The impact of the urban environment on the energy used for cooling buildings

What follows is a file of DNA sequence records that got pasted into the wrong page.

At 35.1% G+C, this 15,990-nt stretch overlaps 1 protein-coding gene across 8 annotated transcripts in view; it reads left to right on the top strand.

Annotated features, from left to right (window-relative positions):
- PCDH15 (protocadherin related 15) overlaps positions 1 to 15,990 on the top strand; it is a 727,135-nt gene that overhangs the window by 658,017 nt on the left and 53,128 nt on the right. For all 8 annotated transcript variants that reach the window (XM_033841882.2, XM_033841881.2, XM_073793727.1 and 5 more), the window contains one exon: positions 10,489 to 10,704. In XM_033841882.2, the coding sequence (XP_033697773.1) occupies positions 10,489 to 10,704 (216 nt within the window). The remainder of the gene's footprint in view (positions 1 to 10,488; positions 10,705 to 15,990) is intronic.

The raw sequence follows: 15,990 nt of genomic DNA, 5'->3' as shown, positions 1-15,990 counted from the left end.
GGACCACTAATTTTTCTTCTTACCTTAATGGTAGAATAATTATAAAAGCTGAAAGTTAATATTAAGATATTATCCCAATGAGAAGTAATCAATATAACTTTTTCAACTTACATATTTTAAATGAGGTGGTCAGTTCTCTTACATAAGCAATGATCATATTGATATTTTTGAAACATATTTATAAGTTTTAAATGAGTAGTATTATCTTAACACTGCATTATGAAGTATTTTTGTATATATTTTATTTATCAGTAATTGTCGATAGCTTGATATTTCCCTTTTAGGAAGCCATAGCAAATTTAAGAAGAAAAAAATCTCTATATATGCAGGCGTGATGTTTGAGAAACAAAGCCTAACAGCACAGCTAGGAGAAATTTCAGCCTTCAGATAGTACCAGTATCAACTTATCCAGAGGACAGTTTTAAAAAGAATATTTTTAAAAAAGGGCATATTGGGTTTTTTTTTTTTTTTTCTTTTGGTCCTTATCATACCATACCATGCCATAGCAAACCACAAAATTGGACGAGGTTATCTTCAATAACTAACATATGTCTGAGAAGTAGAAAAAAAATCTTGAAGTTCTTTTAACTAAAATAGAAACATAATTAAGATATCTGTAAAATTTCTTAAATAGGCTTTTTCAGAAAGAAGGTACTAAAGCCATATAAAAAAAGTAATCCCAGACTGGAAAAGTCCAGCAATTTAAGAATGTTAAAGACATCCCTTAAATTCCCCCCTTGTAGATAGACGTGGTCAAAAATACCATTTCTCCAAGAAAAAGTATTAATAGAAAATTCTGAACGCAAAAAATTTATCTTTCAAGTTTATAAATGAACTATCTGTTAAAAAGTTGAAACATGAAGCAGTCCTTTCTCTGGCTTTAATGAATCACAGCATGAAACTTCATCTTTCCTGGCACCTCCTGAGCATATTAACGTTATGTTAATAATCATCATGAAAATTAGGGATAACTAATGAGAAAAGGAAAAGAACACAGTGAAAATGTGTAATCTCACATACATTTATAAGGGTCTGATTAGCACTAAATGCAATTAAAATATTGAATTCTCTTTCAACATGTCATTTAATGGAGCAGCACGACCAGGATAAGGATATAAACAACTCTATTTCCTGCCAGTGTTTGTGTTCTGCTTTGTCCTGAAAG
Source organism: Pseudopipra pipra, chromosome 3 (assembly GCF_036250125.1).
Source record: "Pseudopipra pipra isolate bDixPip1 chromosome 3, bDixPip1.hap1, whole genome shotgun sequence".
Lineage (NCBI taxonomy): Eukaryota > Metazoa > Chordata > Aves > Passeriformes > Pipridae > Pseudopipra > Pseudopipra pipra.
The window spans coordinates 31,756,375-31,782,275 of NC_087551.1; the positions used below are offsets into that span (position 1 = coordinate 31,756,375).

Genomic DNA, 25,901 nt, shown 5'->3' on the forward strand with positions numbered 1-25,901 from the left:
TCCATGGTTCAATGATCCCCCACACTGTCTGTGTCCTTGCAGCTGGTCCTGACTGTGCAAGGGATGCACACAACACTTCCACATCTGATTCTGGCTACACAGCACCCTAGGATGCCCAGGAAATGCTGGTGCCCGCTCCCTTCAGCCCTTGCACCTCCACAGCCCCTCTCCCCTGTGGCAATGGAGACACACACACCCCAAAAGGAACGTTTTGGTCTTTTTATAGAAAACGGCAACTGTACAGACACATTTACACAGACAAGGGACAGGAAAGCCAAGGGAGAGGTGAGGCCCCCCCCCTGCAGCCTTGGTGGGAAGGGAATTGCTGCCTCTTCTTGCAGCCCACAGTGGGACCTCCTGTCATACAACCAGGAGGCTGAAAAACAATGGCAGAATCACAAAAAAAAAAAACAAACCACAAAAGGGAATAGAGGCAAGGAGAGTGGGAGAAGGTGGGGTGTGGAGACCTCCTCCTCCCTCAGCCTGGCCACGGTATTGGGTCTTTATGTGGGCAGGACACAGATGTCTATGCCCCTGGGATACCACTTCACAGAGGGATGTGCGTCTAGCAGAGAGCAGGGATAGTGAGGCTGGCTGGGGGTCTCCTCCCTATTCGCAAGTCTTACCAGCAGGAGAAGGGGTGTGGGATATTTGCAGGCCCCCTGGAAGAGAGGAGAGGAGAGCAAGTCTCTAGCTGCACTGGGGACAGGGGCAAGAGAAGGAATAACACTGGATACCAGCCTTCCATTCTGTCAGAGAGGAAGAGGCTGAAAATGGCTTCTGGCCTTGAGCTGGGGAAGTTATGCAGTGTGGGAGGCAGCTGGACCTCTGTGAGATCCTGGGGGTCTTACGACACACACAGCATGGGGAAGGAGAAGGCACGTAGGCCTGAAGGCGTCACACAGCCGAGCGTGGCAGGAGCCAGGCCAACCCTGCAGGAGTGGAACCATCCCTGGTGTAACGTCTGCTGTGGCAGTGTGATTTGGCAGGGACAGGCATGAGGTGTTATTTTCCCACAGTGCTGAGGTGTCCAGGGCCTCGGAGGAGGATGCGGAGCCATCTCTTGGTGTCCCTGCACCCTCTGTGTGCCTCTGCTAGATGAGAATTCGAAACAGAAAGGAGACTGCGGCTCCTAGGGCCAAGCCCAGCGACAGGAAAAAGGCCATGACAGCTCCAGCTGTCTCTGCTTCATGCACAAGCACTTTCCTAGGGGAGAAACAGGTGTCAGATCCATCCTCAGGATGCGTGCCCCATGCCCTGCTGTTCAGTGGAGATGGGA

Cities are often warmer than their surroundings, and this can lead to more energy being used to cool buildings. This study looks at one city, London, and assesses the impact of the urban environment on the amount of energy used for air-conditioning. There are three main strands to the work. First, it was important to determine just how great the variation in air temperature is, and how this varies through time and through the urban space. Eighty measurement stations were established along radiating lines from the centre of London as far as rural areas. These measured the air temperature simultaneously at hourly intervals for over a year. Second, to support the main data acquisition, short-term tests within London looked at specific aspects of the urban environment that affect air temperature: the effects of vegetation in parks, and facade colour in streets. Third, the impact on energy use of the measured temperature variation was then determined by using simulation to model a standard building in different urban contexts. The mean heat island intensity was found to vary with distance from the centre of London, and with the local degree of urbanization at any given distance. The maximum intensity reached 8°C on occasion but was more usually 1-2°C in the daytime and 3-4°C at night. The proximity of areas of vegetation, such as parks, to a site was associated with cooler daytime temperatures. The annual cooling load for a standard building at the centre of London was found to be 25% more than at a rural site. However, at the most urban sites over-shadowing reduced the cooling load to 14% more than at a rural site. Heating load decreased towards the centre, but on balance total annual load (for heating and cooling) rose towards the centre to 8.5% more than rural use, and then reduced at the most overshadowed sites. The balance of the effect of urbanization on heating and cooling load depended on the level of internal gain in the building. This study makes a significant contribution to understanding the balance of the impact of urban environments on the energy used for cooling and heating buildings.